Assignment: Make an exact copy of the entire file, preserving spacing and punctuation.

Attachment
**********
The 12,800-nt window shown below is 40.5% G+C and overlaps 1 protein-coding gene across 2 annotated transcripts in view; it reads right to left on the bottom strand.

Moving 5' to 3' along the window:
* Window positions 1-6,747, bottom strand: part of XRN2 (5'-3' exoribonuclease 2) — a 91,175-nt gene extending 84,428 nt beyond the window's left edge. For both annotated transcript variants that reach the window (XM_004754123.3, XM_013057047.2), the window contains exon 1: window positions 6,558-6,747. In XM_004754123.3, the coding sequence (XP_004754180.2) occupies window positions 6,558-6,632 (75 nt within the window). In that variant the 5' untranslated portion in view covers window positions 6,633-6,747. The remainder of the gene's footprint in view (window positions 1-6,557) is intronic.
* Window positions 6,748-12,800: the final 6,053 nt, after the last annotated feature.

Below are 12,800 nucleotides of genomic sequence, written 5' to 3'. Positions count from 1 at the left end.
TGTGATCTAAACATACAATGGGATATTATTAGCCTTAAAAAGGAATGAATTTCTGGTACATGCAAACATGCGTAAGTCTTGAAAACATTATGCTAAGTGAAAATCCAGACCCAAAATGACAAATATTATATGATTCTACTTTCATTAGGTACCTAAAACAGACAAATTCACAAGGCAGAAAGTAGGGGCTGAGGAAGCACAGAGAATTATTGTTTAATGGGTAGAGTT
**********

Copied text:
The 12,800-nt window shown below is 40.5% G+C and overlaps 1 protein-coding gene across 2 annotated transcripts in view; it reads right to left on the bottom strand.

Moving 5' to 3' along the window:
* Window positions 1-6,747, bottom strand: part of XRN2 (5'-3' exoribonuclease 2) — a 91,175-nt gene extending 84,428 nt beyond the window's left edge. For both annotated transcript variants that reach the window (XM_004754123.3, XM_013057047.2), the window contains exon 1: window positions 6,558-6,747. In XM_004754123.3, the coding sequence (XP_004754180.2) occupies window positions 6,558-6,632 (75 nt within the window). In that variant the 5' untranslated portion in view covers window positions 6,633-6,747. The remainder of the gene's footprint in view (window positions 1-6,557) is intronic.
* Window positions 6,748-12,800: the final 6,053 nt, after the last annotated feature.

Below are 12,800 nucleotides of genomic sequence, written 5' to 3'. Positions count from 1 at the left end.
TGTGATCTAAACATACAATGGGATATTATTAGCCTTAAAAAGGAATGAATTTCTGGTACATGCAAACATGCGTAAGTCTTGAAAACATTATGCTAAGTGAAAATCCAGACCCAAAATGACAAATATTATATGATTCTACTTTCATTAGGTACCTAAAACAGACAAATTCACAAGGCAGAAAGTAGGGGCTGAGGAAGCACAGAGAATTATTGTTTAATGGGTAGAGTT